How has dryer efficiency improved in recent years? And how has that changed the game for vended laundry operators?

Kevin Hietpas: Manufacturers continue to make incremental improvements in heating systems and internal airflow designs, but the best way to have a significant impact on drying times and lower overall energy usage is to upgrade to higher speed washers.

Joel Jorgensen: It is true that dryer efficiency has improved nominally. Axial airflow dryers are more efficient in moving heat energy through the load and efficiently make contact with and remove moisture. However, what have really changed the game are advanced, efficient and high-extract, soft-mount washers. Soft-mount, high-speed washers are really responsible for reducing overhead costs, improving customer turnover and giving customers what they want – the ability to complete laundry in less time.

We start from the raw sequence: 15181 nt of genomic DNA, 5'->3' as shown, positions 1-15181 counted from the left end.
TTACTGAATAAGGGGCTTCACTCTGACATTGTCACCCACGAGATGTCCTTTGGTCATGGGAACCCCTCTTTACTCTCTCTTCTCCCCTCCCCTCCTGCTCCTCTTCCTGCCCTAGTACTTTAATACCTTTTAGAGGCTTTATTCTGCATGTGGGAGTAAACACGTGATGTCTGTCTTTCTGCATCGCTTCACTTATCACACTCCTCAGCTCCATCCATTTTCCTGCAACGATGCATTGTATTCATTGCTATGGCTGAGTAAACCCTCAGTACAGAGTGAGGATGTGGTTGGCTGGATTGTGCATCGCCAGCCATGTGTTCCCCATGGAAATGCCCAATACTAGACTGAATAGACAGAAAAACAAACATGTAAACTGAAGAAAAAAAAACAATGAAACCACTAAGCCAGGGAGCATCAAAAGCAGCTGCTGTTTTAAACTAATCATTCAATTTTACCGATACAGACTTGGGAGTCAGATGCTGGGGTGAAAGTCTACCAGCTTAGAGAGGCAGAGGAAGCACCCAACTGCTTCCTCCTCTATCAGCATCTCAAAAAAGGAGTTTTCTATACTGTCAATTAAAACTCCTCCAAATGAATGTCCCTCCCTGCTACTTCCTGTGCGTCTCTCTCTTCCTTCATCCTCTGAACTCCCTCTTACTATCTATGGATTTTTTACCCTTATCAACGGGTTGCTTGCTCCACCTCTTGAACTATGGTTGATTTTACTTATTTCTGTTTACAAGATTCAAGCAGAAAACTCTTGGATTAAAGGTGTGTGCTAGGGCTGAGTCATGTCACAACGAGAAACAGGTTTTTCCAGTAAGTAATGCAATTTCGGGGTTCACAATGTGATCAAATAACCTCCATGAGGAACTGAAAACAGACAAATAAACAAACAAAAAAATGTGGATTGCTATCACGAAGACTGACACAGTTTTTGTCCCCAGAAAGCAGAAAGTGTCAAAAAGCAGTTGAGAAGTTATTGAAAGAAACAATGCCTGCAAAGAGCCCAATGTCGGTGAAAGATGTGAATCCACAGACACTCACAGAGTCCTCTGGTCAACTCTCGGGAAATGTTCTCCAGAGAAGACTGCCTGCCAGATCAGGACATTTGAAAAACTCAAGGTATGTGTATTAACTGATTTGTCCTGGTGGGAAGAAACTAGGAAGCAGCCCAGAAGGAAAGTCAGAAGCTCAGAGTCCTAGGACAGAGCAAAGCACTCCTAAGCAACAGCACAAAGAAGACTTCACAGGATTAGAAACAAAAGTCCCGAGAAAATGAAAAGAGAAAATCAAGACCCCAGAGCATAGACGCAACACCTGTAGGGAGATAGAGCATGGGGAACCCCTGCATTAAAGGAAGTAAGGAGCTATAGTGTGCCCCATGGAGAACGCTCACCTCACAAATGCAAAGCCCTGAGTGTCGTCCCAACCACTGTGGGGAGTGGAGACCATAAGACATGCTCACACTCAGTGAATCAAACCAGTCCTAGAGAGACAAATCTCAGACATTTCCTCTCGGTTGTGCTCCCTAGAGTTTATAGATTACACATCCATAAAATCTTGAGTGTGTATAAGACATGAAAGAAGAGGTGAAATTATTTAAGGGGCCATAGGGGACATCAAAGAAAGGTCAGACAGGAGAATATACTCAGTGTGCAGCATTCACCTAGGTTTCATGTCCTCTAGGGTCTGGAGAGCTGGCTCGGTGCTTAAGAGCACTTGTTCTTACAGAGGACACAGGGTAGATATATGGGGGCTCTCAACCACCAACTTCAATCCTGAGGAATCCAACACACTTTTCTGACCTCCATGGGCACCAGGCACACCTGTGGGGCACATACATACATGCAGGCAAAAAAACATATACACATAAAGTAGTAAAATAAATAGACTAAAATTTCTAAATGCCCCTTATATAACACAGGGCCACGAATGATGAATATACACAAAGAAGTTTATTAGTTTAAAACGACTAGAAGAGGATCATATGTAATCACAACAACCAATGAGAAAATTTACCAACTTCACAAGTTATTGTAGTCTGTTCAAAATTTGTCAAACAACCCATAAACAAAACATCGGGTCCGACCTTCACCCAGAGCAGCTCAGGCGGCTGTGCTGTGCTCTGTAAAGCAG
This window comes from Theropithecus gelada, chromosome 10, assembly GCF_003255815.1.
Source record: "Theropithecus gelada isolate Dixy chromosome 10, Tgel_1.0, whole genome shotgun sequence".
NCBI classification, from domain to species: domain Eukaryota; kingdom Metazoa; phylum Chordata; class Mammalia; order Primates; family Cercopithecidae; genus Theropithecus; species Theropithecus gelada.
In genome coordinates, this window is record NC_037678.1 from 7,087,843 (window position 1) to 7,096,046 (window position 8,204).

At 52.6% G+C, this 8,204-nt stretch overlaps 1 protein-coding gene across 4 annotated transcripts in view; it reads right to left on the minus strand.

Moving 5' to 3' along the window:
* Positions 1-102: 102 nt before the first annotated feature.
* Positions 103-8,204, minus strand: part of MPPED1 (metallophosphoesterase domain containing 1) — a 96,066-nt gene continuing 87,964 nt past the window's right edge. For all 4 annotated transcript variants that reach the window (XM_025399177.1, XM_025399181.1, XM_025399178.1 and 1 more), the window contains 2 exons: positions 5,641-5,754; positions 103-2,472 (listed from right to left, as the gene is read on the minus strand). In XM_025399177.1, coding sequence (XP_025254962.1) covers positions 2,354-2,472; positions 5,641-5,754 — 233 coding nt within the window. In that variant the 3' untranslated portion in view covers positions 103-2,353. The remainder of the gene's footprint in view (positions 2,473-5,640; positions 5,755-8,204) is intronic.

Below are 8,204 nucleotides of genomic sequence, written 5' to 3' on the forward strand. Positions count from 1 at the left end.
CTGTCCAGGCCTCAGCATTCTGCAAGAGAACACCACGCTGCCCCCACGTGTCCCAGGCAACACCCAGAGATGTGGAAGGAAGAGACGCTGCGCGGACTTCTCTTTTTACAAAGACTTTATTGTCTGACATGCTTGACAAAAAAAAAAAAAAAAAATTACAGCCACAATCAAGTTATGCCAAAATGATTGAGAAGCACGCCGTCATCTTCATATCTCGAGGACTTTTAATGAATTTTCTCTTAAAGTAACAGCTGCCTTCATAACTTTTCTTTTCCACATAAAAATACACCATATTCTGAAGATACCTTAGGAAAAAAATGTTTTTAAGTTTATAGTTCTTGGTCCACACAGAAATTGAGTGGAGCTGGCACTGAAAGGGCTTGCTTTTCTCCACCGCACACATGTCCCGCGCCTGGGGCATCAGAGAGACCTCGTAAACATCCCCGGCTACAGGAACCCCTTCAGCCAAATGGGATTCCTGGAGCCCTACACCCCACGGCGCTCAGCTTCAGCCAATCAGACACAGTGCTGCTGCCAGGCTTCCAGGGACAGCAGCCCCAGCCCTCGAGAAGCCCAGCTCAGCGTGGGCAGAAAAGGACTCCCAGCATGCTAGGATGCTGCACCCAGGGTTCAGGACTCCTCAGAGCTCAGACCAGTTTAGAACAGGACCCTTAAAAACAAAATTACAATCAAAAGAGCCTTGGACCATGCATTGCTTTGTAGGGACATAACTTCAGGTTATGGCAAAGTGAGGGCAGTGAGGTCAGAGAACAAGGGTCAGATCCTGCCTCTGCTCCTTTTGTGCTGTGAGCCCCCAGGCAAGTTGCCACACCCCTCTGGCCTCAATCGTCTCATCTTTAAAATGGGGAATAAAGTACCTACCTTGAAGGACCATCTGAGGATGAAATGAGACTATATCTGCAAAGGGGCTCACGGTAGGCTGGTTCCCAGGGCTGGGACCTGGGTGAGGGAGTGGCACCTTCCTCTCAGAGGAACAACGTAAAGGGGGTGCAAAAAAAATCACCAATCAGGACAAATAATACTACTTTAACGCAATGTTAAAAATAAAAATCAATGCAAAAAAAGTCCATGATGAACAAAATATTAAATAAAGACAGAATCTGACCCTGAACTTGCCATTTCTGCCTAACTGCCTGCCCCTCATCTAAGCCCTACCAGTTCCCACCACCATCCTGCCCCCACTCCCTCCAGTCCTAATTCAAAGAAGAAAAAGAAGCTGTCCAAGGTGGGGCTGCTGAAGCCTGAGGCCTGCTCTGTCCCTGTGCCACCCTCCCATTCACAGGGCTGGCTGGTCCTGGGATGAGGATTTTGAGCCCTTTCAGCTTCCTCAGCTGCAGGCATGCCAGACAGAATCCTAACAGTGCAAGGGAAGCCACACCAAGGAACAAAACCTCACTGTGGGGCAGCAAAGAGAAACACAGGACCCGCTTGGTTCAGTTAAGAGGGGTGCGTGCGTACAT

Jason Fleck: For us, axial airflow design was and continues to be a game changer. The axial design forces the hot air through the load of laundry like a ram air engine throughout the tumble process. The previous conventional or radial airflow design “bakes the load” from the outside in less efficiently and in a more time consuming manner. Axial airflow thus, improves dry times, uses less gas and improves throughput of a store, especially when paired with 200 G-force washers

How have dryer strategies changed over the years?